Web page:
Word games are fun, right? Let’s try one: Describe the industry you work in using one word, and one word only.
I’ll go first. To describe the publishing industry, I’d use the word informative — our job as editors and writers is to inform you about topics and points of interest that help you succeed both at your jobs and in your careers.
Now it’s your turn. Describe your industry in one word.
We posed this question to our social media followers, on Facebook and Twitter, and we got some interesting answers.
The answers we received were: growing, green, unpredictable, dedicated and crucial. Would you agree with these descriptors of the arboriculture industry?
Growing: I like this one best. Trees certainly grow, and the tree care industry has certainly grown in leaps and bounds over the past several decades. There’s no reason why this growth can’t continue. Whether it’s companies growing their businesses, arborists growing their skill sets, or the industry has a whole growing (thanks to groups like the International Society of Arboriculture and the Tree Care Industry Association), the tree care profession is on the upswing. It’s imperative that veteran arborists foster this growth by embracing the next generation. That means it’s on you to teach and educate (when and how you can) in order to secure the future of this vital industry.
Green: No debating the accuracy of this one. It’s obvious that trees, plants and vegetation are mostly green. Color aside, what about the industry as a whole? You could easily make the argument that the tree care/arboriculture industry was the original “green” industry. That’s quite a statement. Think about it – it’s now trendy in our society to embrace “green” in terms of protecting the environment, being conscious of nature and embracing sustainability at work, at home, in what we eat and how we live. Terms like natural and organic, that were just becoming hip a few years ago, are becoming the norm. This ties into the tree care industry because arborists have been embracing nature, the environment and sustainability long before it was hip, or cool, to do so.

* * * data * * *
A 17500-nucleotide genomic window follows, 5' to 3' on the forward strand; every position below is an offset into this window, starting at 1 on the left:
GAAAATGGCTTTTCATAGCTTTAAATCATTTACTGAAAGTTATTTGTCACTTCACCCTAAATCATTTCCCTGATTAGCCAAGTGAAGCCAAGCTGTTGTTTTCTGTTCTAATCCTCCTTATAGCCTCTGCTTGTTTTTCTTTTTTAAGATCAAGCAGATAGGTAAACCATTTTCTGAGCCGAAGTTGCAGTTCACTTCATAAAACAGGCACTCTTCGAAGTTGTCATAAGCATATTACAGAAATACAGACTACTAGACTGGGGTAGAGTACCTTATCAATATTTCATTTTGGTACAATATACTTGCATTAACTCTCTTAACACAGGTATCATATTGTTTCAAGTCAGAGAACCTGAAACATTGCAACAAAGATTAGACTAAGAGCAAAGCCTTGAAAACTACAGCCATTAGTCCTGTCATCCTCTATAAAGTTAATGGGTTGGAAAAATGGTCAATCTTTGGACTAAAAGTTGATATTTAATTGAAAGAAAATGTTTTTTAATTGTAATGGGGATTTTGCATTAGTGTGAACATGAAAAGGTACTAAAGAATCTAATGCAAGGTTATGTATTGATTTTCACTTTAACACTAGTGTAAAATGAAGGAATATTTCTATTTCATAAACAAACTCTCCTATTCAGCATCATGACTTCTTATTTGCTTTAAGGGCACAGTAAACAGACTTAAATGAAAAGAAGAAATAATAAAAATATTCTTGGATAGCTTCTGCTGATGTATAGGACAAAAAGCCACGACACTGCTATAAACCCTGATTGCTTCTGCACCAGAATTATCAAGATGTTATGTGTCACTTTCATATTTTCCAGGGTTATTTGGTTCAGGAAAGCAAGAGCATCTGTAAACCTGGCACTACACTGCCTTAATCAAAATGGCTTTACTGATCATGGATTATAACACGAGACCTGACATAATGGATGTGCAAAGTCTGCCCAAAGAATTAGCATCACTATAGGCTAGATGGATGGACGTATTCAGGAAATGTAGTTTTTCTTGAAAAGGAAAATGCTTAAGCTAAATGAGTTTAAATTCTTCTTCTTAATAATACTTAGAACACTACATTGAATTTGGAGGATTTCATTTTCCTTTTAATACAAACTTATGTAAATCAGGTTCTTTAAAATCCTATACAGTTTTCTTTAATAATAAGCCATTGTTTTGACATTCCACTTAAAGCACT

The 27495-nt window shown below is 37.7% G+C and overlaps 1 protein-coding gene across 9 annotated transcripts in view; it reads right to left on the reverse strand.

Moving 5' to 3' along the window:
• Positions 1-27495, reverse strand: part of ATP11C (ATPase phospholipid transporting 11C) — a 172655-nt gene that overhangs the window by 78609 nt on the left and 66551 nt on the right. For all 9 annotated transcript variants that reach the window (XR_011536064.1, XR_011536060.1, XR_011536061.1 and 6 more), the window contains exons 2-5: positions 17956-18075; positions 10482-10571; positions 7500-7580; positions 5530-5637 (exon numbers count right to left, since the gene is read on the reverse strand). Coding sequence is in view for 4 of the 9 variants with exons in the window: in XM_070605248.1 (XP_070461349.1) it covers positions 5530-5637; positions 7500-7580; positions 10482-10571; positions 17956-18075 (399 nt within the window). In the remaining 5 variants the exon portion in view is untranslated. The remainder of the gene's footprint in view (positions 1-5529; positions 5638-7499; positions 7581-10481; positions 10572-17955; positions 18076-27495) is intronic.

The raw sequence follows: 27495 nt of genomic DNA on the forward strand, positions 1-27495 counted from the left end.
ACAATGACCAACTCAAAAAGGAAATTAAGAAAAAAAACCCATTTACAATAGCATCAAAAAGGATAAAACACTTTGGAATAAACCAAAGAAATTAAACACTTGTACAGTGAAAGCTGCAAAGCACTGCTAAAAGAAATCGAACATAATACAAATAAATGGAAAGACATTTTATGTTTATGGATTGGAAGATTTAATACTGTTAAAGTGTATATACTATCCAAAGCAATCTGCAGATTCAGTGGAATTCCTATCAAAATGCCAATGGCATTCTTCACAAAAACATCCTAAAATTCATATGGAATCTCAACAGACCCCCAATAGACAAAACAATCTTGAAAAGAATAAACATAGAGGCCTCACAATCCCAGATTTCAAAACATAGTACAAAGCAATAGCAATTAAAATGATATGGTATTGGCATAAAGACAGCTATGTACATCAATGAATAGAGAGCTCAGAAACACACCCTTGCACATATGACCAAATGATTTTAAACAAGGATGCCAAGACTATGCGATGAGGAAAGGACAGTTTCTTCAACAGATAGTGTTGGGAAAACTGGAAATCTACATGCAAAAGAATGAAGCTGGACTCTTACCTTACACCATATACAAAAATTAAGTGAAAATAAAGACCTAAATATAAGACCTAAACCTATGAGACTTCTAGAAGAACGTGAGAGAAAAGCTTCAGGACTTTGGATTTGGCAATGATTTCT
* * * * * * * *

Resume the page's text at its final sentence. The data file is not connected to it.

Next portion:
Dedicated: This is a trait I’ve observed in talking to the many arborists and tree care pros I’ve had the pleasure of meeting. Dedication is a bedrock of this industry, and you certainly have to possess a high degree of dedication to your job to risk your life every day, as some arborists do each time they suit up. I’ve learned that for many, arboriculture is much more than a job – it’s a lifestyle. The dedication extends beyond just being a productive worker; arborists are dedicated to being stewards of the environment.
Unpredictable: It was once said in a movie that, “The only thing predictable about life is its unpredictability.” I think this quote could easily be applied to tree care – often, the only thing you know is that you don’t know what you’ll encounter. Whether it’s unpredictable events that occur when climbing a tree, discovering something wrong with a tree when you’re inspecting it for something altogether different, or even unpredictability with customers. All of these aspects of the job revolve around not knowing what’s coming and being able to react. That not only requires much skill and patience, but also being able to handle the unforeseen and unpredictable is a learned practice that arborists must excel at in order to be successful.
Crucial: It’s hard to expect anyone to put deep thought into the role their profession plays when they’re going to work each morning, in order to support themselves and their families. So, let me do it for you – the care of our planet’s trees (a most critical natural resource) is absolutely crucial for so many reasons. Not only the regular and routine maintenance done on trees and plants both residentially and commercially, but think about other crucial roles that tree care pros play, like storm cleanup. That’s just one example; there are many others. The bottom line is that arboriculture is crucial (and always has been) to the environment and our planet. That’s something that you should be proud of.
What word you use to describe the tree care industry? Tell us in the comments below!